In a review of an anthology aptly named “Mommy Wars: Stay-At-Home and Career Moms Face Off on Their Choices, Their Lives, Their Families” (2006, Random House), Newsweek brought up a good point in that all mothers — from all walks of life — feel ambivalence about one major decision: Whether or not to stay home.
Now, before anyone pipes up, “Hey, not everyone can afford to stay home!” Newsweek’s story comes with a twist. The typical woman most likely to stay home with her children is not an ivy-league educated professional married to a rich guy as some media outlets would have us believe. She’s actually younger than 24 and has only a high school diploma, according to the U.S. Census.
Older, more educated moms are more likely to keep working. When women quit to raise kids, they rarely retire for good. According to a report issued in December by the Census, 75 percent of women with school-age children are employed or looking for work. By the time their children are 12 or older, the number rises to 80 percent.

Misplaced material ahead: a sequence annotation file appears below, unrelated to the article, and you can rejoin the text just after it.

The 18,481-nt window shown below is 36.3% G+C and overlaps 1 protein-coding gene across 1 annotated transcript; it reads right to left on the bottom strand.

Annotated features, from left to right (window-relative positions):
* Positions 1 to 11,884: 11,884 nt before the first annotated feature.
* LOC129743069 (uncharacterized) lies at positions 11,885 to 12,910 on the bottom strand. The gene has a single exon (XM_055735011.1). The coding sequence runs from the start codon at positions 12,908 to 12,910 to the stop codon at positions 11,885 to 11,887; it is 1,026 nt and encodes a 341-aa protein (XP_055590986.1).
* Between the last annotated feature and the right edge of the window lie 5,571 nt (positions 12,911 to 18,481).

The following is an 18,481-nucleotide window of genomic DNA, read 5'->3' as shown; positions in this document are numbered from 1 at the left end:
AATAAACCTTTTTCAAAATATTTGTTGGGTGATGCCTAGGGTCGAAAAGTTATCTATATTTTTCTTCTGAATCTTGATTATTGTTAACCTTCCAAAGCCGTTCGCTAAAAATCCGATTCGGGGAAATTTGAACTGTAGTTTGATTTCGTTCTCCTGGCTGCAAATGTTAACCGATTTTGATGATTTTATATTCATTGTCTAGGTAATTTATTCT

Kind of poo-poos stories about the “opt-out revolution”, doesn’t it?
I just wonder how these young girls make it on one salary? Here’s where Newsweek copped out, simply stating that “younger couples are changing the rules, too…young men and young women from all walks of life are equipping themselves to support their family or care for their kids as the need arises.” They must get very creative on one income and no college education to fall on.